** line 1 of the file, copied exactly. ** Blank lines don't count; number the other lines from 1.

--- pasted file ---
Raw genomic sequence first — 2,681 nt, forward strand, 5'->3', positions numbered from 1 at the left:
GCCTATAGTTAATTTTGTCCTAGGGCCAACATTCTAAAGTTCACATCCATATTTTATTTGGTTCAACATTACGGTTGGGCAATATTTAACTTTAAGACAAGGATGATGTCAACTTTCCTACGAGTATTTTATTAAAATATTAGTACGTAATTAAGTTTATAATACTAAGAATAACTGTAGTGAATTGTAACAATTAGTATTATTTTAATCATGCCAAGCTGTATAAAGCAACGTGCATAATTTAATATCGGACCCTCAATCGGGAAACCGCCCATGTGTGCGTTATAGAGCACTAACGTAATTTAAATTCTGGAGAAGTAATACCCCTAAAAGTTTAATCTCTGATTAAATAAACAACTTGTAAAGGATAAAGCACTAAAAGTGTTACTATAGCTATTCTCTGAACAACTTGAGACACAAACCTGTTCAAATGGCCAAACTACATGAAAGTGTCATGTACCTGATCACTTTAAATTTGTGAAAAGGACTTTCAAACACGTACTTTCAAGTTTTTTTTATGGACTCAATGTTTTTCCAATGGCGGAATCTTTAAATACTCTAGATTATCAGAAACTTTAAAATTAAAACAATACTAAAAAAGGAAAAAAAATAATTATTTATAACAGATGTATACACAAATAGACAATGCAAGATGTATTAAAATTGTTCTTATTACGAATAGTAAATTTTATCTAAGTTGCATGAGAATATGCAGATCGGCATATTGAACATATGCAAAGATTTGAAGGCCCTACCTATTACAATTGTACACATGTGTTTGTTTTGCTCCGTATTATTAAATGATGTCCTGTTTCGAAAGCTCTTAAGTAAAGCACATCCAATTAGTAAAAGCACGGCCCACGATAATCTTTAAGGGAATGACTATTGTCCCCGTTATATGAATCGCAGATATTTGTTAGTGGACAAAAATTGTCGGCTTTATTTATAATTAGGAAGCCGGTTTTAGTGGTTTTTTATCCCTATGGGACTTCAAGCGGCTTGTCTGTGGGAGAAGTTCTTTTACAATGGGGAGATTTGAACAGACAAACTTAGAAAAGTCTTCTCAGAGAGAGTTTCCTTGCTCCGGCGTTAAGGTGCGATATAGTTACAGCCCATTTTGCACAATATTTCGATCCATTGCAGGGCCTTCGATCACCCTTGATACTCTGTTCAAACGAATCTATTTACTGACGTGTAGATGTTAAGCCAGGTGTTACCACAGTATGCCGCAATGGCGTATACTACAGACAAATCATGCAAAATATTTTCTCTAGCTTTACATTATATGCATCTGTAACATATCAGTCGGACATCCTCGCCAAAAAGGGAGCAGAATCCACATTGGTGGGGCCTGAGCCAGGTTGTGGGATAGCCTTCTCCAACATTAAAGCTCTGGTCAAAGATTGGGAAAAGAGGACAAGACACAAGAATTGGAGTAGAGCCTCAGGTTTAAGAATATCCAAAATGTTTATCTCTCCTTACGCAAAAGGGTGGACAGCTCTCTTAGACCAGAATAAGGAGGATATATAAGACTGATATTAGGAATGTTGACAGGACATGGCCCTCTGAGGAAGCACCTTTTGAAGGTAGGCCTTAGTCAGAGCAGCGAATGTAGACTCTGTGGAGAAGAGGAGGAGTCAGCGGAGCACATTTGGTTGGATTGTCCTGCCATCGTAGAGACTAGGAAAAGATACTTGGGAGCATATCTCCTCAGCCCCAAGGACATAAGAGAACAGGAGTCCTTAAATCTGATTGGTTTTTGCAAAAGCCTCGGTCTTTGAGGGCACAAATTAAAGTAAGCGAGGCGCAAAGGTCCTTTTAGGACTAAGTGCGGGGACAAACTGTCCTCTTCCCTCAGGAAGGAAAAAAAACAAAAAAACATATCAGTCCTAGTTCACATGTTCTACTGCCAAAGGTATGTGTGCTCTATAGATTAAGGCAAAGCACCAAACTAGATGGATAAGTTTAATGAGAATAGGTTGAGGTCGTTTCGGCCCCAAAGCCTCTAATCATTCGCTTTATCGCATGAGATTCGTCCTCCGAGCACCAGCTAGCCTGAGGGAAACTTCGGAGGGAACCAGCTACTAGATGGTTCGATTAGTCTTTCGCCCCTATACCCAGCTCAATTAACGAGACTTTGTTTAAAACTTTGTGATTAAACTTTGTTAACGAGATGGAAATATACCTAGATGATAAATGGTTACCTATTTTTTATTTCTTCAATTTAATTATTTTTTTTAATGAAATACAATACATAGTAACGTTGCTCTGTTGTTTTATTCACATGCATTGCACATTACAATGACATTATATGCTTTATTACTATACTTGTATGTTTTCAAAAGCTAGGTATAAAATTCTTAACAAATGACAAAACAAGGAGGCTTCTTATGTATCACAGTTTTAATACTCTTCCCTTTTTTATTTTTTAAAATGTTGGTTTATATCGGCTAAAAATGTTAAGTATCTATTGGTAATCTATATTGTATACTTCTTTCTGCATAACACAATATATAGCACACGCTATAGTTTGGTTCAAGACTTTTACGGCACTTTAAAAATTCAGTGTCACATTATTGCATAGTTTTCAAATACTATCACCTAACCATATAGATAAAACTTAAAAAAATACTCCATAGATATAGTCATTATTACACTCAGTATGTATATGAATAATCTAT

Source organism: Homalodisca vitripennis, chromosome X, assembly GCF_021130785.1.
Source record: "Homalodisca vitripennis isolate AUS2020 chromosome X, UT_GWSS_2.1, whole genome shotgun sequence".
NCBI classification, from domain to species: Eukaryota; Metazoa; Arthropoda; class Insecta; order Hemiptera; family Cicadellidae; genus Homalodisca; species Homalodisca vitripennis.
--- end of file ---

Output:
Raw genomic sequence first — 2,681 nt, forward strand, 5'->3', positions numbered from 1 at the left: